A ragtag group of backwater extremists have risen to international media heights and challenged the peace of mind and collective safety of the free world. Generally speaking, most people know little about them. A dangerous position, and if one man is historically noted as an expert on that point, it is Sun Tzu. In his classical masterpiece, the “Art of War,” Section III, Attack by Stratagem, he tells us, “If you know the enemy and know yourself, you need not fear the result of a hundred battles. If you know yourself but not the enemy, for every victory gained you will also suffer a defeat. If you know neither the enemy nor yourself, you will succumb in every battle.” Simply put, know your enemy.

What’s in a name

One notable concern regarding this understanding of our enemy is that we cannot seem to simply agree on what name to call them. The Islamic State in Iraq and as-Shām are also commonly known as ISIS, IS, ISIL, or DAIS (pronounced Daesh). The lattermost is based on the acronym of their latest name, Dawlat al-Islāmiyya fī al-Irāq wa s-Shām. Simply put, beyond the most popular term used, ISIS, we should be calling them Daesh, as it’s perceived by the enemy as a derogatory term. Kurdish coalitions have been using the term Daesh for the majority of the conflict.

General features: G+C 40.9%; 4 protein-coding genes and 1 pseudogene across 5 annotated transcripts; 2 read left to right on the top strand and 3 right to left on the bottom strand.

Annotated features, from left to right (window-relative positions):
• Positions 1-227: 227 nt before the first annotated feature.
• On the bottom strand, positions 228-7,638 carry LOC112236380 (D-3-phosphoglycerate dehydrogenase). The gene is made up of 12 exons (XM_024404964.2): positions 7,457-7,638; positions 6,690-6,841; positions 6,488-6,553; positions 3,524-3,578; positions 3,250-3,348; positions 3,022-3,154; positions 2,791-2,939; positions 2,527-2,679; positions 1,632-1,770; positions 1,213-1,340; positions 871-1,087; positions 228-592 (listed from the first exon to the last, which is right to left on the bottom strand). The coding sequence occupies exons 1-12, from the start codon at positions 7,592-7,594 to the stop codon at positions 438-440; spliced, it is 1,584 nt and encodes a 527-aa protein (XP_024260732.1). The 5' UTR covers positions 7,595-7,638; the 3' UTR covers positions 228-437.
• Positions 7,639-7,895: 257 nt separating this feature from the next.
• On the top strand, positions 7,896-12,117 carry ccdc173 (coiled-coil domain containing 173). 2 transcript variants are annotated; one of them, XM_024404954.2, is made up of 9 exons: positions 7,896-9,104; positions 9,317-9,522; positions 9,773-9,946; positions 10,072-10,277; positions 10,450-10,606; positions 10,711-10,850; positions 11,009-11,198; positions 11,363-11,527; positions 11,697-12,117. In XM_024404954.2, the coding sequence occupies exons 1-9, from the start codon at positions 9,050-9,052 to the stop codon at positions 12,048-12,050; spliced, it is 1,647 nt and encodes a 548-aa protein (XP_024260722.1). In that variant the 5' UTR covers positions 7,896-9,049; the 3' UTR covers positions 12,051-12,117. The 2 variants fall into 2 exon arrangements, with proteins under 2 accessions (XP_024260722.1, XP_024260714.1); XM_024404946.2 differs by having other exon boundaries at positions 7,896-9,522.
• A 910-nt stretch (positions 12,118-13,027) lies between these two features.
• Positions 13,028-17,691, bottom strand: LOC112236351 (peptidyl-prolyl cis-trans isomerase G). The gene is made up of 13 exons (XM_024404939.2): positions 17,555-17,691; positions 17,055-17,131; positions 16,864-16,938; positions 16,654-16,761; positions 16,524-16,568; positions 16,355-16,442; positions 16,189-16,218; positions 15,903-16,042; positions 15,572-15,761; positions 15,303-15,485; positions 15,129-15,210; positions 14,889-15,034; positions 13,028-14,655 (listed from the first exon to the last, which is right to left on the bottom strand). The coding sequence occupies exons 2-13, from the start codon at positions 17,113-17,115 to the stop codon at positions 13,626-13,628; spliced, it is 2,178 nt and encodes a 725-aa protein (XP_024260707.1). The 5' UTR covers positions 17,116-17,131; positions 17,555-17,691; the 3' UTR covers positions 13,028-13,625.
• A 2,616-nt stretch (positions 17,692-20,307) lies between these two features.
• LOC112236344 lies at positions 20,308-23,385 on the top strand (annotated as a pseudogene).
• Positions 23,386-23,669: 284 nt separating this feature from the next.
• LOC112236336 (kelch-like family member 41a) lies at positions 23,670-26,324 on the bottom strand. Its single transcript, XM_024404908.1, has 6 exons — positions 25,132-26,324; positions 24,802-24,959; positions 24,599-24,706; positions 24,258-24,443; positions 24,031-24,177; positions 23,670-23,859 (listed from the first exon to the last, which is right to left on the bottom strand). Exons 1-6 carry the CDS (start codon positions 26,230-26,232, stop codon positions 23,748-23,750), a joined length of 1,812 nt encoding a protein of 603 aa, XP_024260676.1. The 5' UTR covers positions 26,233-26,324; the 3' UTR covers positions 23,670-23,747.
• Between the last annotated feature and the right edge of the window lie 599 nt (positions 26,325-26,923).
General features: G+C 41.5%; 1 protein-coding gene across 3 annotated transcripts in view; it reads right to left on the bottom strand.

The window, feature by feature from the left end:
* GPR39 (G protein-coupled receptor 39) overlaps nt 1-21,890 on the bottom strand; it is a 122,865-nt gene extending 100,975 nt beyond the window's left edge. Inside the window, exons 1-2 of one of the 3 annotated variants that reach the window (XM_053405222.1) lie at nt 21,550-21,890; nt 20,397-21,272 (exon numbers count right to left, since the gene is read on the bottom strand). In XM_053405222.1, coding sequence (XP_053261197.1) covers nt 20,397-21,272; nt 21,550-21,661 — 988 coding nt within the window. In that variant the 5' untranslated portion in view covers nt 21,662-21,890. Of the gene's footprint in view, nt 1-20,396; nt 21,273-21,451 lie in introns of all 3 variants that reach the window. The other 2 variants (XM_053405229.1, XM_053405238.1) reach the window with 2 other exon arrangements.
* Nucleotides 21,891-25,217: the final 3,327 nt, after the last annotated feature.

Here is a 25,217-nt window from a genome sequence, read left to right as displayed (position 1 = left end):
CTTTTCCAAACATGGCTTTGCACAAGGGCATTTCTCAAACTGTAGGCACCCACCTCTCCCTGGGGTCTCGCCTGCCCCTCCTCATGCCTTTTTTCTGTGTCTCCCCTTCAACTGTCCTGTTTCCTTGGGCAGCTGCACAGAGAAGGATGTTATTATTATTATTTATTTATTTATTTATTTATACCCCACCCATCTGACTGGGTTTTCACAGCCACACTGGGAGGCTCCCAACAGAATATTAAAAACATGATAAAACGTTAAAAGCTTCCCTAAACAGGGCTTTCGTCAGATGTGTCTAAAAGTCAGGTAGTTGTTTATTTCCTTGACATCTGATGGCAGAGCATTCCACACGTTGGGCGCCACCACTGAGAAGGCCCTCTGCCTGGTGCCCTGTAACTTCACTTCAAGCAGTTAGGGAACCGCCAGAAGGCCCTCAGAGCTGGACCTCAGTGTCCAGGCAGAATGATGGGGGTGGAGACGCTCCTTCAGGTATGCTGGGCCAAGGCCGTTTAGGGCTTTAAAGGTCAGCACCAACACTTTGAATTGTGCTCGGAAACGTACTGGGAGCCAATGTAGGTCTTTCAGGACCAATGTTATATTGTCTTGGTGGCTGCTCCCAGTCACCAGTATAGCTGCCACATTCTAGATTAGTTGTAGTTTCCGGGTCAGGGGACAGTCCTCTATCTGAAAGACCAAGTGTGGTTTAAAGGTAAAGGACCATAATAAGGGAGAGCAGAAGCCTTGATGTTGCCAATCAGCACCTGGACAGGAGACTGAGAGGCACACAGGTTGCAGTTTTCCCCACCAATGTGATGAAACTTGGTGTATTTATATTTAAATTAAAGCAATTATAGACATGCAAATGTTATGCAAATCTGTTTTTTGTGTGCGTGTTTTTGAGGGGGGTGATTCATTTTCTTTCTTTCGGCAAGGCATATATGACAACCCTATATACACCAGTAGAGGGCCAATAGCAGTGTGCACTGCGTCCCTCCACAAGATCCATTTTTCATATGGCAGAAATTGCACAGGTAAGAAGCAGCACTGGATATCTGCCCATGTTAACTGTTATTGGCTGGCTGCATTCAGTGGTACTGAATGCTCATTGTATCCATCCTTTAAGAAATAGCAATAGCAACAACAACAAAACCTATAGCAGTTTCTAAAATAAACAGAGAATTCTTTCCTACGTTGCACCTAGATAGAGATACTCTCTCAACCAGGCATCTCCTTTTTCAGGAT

Also, if one considers the title Islamic State, it provides a sense of statehood, sovereignty, and recognition as one would bestow upon a nation. The free world has not bowed to such a thing and Daesh, a group of terrorists who conquer by way of fear and slaughter, should not be presented with any such honors. There are also reports that anyone using the term Daesh, if overheard by them, “will have their tongues cut out.”